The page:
The SAGE Handbook of Geographical Knowledge is a critical inquiry into how Geography as a field of knowledge has been produced, re-produced, and re-imagined. It comprises three sections on Geographical Orientations, Geography’s Venues, and Critical Geographical Concepts and Controversies. The first provides an overview of the genealogy of ‘geography.' The second highlights the types of spatial settings and locations in which geographical knowledge has been produced. The third focuses on venues of primary importance in the historical geography of geographical thought.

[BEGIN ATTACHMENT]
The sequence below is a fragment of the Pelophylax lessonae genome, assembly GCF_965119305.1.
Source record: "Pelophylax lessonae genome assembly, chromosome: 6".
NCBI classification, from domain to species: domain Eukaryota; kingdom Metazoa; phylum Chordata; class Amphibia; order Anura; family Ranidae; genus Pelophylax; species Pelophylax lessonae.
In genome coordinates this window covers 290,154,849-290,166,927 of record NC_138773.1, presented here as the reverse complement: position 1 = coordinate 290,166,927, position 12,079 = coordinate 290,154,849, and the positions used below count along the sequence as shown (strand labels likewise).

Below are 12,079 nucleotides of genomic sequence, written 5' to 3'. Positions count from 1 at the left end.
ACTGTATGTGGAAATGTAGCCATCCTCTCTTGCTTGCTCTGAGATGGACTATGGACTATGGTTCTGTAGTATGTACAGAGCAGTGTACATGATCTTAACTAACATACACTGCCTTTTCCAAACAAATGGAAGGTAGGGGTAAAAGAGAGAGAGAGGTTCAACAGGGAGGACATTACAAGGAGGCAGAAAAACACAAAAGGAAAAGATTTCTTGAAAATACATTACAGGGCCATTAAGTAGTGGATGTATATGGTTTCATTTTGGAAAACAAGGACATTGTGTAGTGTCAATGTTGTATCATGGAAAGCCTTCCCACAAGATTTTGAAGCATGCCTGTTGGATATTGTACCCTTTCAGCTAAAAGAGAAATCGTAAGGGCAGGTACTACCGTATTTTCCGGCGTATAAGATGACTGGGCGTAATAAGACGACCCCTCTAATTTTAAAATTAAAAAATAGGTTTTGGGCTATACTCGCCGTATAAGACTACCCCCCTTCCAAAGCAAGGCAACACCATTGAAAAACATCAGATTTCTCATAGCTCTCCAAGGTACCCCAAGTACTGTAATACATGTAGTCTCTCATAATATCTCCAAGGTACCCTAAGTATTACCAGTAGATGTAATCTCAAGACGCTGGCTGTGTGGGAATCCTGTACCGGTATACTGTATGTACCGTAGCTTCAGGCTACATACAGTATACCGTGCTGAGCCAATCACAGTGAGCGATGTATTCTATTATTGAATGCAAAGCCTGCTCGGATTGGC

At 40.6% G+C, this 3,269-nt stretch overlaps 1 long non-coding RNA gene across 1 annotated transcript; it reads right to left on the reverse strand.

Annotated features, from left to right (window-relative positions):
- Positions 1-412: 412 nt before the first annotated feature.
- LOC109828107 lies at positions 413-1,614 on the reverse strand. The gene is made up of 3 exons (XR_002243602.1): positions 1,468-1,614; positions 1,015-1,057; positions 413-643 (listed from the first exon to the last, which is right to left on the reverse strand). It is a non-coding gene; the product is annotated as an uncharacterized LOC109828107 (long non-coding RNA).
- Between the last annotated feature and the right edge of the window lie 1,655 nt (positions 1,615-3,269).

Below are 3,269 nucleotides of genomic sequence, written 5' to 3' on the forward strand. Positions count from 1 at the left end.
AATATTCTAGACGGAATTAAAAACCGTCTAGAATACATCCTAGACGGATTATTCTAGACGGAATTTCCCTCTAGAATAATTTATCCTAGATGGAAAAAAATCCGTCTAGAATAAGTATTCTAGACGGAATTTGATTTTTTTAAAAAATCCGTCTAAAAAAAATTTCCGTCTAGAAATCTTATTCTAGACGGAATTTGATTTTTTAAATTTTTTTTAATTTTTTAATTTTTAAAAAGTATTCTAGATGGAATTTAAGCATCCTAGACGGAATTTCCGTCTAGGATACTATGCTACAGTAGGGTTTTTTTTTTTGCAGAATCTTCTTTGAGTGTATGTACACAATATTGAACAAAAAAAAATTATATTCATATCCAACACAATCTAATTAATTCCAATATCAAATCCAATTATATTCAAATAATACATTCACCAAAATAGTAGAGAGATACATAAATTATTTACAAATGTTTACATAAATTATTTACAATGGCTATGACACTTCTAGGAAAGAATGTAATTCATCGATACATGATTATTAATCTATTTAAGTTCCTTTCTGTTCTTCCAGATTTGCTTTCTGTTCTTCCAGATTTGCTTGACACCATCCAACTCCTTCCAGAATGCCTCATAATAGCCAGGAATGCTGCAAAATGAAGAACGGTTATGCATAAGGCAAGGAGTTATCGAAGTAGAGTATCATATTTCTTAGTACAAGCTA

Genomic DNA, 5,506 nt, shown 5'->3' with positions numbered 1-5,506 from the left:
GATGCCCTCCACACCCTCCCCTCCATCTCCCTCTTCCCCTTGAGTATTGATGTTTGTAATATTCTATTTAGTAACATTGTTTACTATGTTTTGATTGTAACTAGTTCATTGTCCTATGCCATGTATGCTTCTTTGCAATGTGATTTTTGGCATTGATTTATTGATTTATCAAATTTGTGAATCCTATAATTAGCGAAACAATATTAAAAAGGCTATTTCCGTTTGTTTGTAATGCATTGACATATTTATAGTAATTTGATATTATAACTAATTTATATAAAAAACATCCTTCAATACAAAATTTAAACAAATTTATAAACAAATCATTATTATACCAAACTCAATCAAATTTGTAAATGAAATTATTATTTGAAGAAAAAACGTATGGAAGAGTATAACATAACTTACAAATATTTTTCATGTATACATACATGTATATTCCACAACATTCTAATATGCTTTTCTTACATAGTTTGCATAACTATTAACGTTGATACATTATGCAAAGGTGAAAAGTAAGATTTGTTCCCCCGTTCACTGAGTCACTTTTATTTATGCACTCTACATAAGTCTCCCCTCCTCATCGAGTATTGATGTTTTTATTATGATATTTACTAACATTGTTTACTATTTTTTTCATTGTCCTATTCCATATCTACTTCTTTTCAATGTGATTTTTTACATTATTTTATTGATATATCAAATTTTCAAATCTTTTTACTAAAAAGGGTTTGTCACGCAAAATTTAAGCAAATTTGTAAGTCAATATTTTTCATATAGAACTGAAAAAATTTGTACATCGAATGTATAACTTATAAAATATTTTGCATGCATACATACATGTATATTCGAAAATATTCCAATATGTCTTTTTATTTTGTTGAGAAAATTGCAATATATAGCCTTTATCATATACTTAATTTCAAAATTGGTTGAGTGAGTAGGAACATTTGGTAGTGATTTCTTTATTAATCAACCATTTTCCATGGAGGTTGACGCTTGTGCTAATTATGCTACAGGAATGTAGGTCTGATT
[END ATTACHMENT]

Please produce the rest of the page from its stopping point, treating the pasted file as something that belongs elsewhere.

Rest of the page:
An archive is always a place for at least a double production of knowledge. First, it is a venue for the localisation of knowledge. It is where certain singular and original material, and the information it contains, is stored ready for future use, whether or not that use ever comes. Second, it is a place through which those who wish to produce a certain sort of validated knowledge of the past must pass in order to reinscribe or reproduce that original material in other forms prior to its still further recycling, reinscription and reproduction within other stories, other interpretations and other explanations. The archive is a special place for making knowledge, but it is a contradictory one. It is a place of memory and ...

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